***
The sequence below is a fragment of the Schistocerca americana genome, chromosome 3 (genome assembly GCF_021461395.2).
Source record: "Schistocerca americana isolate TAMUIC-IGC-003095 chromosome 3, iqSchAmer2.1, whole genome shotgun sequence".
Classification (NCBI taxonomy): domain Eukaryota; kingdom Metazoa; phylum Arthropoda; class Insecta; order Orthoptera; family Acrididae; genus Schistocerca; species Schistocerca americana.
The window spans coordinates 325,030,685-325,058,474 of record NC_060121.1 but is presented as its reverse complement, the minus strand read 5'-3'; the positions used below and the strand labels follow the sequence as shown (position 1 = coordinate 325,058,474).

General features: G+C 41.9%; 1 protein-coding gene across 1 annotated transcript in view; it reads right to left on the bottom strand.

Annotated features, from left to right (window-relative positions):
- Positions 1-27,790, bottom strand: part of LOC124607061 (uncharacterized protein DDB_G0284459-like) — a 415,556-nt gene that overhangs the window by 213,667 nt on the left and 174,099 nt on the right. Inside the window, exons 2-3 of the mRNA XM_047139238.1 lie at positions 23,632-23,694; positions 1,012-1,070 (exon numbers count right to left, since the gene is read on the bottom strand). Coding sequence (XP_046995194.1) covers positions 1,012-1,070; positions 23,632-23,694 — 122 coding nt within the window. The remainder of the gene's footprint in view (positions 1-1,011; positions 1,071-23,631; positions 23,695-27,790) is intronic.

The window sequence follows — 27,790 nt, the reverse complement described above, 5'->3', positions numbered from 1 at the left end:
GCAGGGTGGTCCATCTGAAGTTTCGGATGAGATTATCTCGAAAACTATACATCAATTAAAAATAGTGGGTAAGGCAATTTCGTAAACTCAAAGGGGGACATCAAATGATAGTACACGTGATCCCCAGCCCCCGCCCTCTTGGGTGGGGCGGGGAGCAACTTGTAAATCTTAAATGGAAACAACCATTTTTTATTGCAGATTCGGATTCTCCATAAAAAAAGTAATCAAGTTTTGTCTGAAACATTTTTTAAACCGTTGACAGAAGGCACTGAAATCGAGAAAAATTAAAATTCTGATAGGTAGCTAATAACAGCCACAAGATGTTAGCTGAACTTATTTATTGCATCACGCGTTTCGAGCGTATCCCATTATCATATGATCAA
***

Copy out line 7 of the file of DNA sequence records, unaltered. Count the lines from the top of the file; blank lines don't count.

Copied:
- Positions 1-27,790, bottom strand: part of LOC124607061 (uncharacterized protein DDB_G0284459-like) — a 415,556-nt gene that overhangs the window by 213,667 nt on the left and 174,099 nt on the right. Inside the window, exons 2-3 of the mRNA XM_047139238.1 lie at positions 23,632-23,694; positions 1,012-1,070 (exon numbers count right to left, since the gene is read on the bottom strand). Coding sequence (XP_046995194.1) covers positions 1,012-1,070; positions 23,632-23,694 — 122 coding nt within the window. The remainder of the gene's footprint in view (positions 1-1,011; positions 1,071-23,631; positions 23,695-27,790) is intronic.